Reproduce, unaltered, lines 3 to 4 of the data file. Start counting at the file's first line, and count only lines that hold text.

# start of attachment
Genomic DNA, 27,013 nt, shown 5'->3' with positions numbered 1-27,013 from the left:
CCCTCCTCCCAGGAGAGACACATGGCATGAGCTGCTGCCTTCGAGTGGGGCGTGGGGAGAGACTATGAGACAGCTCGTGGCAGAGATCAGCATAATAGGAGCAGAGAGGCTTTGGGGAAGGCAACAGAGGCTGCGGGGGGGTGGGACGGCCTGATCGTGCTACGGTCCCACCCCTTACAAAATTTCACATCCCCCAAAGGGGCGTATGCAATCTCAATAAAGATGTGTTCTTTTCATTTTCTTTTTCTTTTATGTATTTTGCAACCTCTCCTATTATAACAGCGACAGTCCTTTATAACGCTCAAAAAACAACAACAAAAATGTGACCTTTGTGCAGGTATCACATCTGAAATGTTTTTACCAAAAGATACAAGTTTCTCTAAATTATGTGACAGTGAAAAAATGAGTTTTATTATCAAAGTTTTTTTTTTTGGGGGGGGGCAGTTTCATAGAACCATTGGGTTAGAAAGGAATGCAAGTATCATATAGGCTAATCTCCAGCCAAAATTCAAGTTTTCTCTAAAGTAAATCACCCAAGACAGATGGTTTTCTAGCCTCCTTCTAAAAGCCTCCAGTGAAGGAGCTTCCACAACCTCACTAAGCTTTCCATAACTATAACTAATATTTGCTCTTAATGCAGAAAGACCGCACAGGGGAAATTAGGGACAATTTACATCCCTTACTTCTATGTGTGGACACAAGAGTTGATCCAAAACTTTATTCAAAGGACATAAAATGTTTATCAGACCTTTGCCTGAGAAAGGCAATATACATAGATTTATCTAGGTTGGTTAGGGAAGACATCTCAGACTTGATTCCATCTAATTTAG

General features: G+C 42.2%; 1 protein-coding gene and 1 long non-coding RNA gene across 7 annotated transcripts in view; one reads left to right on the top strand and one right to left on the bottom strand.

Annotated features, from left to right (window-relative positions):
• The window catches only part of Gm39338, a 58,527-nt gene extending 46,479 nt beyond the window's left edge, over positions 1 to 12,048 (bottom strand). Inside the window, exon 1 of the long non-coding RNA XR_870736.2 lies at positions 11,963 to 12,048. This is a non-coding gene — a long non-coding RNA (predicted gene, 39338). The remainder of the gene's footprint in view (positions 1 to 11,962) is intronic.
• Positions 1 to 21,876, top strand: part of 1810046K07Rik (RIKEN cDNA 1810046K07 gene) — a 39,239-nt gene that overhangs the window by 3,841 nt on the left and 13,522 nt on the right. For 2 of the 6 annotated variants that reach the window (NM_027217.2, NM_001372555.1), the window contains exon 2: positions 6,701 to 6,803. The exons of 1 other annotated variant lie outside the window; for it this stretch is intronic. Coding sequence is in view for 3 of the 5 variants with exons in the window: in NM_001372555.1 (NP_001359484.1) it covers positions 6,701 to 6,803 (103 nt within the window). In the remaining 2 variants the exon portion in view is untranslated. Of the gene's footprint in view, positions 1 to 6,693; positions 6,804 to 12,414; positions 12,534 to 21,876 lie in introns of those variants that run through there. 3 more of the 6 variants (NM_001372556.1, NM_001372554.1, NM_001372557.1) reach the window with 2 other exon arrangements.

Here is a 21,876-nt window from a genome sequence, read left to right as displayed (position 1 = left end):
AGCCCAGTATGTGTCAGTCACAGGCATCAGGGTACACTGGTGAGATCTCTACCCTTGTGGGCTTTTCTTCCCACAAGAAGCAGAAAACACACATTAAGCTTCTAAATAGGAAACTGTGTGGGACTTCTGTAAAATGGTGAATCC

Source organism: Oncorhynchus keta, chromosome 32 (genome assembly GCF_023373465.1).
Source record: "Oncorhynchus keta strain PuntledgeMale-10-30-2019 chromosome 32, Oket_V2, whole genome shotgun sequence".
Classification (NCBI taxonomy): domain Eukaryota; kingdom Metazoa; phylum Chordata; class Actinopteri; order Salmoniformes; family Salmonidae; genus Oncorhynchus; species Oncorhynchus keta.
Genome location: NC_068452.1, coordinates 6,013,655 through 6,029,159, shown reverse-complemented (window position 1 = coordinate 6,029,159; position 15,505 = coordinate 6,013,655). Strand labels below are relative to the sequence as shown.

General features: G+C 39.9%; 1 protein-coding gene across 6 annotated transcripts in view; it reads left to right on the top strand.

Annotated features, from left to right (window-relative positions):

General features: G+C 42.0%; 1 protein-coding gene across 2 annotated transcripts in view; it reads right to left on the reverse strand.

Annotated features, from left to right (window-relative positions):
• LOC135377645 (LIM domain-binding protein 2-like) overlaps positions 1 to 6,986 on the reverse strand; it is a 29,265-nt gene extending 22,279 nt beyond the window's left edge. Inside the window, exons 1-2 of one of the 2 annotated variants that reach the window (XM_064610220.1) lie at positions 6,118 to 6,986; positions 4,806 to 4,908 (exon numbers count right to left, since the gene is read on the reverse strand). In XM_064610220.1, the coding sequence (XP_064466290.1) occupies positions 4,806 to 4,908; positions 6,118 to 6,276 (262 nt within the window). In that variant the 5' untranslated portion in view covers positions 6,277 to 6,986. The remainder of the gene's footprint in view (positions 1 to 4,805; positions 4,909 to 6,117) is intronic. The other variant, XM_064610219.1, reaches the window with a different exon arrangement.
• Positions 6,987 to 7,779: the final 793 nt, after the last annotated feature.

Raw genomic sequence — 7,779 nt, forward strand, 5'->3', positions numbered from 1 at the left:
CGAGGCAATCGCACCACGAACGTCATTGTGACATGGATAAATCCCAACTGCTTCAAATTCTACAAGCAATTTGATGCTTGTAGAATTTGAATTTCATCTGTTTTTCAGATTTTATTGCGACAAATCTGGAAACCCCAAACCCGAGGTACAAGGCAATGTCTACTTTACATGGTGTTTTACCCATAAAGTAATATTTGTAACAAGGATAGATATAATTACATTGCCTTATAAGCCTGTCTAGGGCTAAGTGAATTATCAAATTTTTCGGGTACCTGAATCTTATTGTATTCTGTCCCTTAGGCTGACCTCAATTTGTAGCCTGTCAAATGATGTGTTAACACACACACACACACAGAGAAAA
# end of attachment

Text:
General features: G+C 42.2%; 1 protein-coding gene and 1 long non-coding RNA gene across 7 annotated transcripts in view; one reads left to right on the top strand and one right to left on the bottom strand.

Annotated features, from left to right (window-relative positions):